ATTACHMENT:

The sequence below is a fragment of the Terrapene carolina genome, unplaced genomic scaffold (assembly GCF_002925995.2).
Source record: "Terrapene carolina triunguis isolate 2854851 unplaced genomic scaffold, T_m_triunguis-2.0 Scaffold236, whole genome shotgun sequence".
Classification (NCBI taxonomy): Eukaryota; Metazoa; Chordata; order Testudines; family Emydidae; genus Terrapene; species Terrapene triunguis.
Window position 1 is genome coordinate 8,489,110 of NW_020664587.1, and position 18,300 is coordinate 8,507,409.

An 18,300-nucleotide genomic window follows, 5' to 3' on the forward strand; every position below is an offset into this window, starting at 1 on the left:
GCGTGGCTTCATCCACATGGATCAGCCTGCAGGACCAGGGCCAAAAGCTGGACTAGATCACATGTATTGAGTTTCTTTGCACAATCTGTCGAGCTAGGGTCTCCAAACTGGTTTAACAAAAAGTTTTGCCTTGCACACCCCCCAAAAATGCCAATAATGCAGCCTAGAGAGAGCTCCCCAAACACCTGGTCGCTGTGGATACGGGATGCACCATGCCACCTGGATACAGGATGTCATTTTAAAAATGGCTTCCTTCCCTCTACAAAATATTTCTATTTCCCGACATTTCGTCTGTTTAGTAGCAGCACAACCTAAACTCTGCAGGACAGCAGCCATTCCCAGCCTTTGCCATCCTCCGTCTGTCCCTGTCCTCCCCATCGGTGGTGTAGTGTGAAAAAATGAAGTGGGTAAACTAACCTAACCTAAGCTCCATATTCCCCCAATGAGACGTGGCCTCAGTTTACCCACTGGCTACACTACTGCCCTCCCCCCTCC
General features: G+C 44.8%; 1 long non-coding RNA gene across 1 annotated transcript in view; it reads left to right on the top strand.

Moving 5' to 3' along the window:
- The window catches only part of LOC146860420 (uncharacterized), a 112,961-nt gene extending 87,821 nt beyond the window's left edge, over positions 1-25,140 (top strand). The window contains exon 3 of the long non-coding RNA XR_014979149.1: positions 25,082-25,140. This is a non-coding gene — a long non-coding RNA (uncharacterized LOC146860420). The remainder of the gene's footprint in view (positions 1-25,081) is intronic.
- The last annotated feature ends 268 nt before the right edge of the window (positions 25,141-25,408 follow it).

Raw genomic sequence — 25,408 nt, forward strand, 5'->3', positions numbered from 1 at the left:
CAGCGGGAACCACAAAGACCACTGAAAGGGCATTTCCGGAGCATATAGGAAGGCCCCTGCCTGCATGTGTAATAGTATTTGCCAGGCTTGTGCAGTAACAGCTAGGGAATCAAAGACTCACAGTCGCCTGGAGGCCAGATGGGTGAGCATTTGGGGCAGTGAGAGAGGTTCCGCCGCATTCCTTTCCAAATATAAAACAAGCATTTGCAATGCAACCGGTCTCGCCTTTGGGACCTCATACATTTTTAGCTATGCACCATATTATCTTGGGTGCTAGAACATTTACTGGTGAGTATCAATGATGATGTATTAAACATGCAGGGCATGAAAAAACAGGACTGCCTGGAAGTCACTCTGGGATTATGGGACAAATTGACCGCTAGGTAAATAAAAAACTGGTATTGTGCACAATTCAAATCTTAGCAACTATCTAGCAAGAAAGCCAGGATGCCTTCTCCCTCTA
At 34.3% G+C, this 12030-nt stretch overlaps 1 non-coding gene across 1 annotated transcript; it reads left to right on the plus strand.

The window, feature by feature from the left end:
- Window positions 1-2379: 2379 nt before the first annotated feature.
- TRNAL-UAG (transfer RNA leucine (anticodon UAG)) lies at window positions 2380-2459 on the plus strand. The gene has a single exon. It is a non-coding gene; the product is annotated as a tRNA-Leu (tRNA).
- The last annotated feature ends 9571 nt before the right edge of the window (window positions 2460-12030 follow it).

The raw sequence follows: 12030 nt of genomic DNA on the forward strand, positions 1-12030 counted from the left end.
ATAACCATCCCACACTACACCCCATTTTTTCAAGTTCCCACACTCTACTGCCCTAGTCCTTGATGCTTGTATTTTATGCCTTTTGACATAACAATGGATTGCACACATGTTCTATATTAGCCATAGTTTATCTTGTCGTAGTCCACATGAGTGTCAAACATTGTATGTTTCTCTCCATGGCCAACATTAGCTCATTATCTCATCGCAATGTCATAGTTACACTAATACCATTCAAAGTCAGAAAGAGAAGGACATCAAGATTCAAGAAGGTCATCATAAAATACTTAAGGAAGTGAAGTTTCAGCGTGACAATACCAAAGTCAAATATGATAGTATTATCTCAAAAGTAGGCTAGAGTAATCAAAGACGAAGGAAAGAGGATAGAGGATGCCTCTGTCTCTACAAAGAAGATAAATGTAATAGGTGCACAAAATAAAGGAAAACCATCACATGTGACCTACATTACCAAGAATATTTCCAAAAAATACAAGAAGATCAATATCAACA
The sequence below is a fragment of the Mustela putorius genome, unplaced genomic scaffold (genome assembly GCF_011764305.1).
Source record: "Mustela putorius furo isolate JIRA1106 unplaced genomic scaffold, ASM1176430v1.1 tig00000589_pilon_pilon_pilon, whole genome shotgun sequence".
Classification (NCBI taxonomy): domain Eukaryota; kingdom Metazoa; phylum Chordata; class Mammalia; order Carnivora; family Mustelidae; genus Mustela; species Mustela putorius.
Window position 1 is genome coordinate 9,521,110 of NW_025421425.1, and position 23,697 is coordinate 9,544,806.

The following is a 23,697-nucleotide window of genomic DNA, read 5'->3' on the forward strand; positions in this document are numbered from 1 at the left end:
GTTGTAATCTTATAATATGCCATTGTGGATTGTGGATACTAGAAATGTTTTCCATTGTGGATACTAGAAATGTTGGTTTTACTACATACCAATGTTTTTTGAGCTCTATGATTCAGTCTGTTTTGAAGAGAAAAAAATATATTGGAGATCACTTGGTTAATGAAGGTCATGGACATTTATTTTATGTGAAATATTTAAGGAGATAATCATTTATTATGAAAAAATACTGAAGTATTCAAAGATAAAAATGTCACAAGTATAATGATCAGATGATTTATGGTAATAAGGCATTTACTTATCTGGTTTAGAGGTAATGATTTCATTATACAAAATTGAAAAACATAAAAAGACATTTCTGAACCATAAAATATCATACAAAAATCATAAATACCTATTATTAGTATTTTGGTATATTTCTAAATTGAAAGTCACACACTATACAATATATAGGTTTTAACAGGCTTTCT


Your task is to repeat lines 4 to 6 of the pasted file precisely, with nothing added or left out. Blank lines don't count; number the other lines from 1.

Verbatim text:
Window position 1 is genome coordinate 8,489,110 of NW_020664587.1, and position 18,300 is coordinate 8,507,409.

An 18,300-nucleotide genomic window follows, 5' to 3' on the forward strand; every position below is an offset into this window, starting at 1 on the left:
GCGTGGCTTCATCCACATGGATCAGCCTGCAGGACCAGGGCCAAAAGCTGGACTAGATCACATGTATTGAGTTTCTTTGCACAATCTGTCGAGCTAGGGTCTCCAAACTGGTTTAACAAAAAGTTTTGCCTTGCACACCCCCCAAAAATGCCAATAATGCAGCCTAGAGAGAGCTCCCCAAACACCTGGTCGCTGTGGATACGGGATGCACCATGCCACCTGGATACAGGATGTCATTTTAAAAATGGCTTCCTTCCCTCTACAAAATATTTCTATTTCCCGACATTTCGTCTGTTTAGTAGCAGCACAACCTAAACTCTGCAGGACAGCAGCCATTCCCAGCCTTTGCCATCCTCCGTCTGTCCCTGTCCTCCCCATCGGTGGTGTAGTGTGAAAAAATGAAGTGGGTAAACTAACCTAACCTAAGCTCCATATTCCCCCAATGAGACGTGGCCTCAGTTTACCCACTGGCTACACTACTGCCCTCCCCCCTCC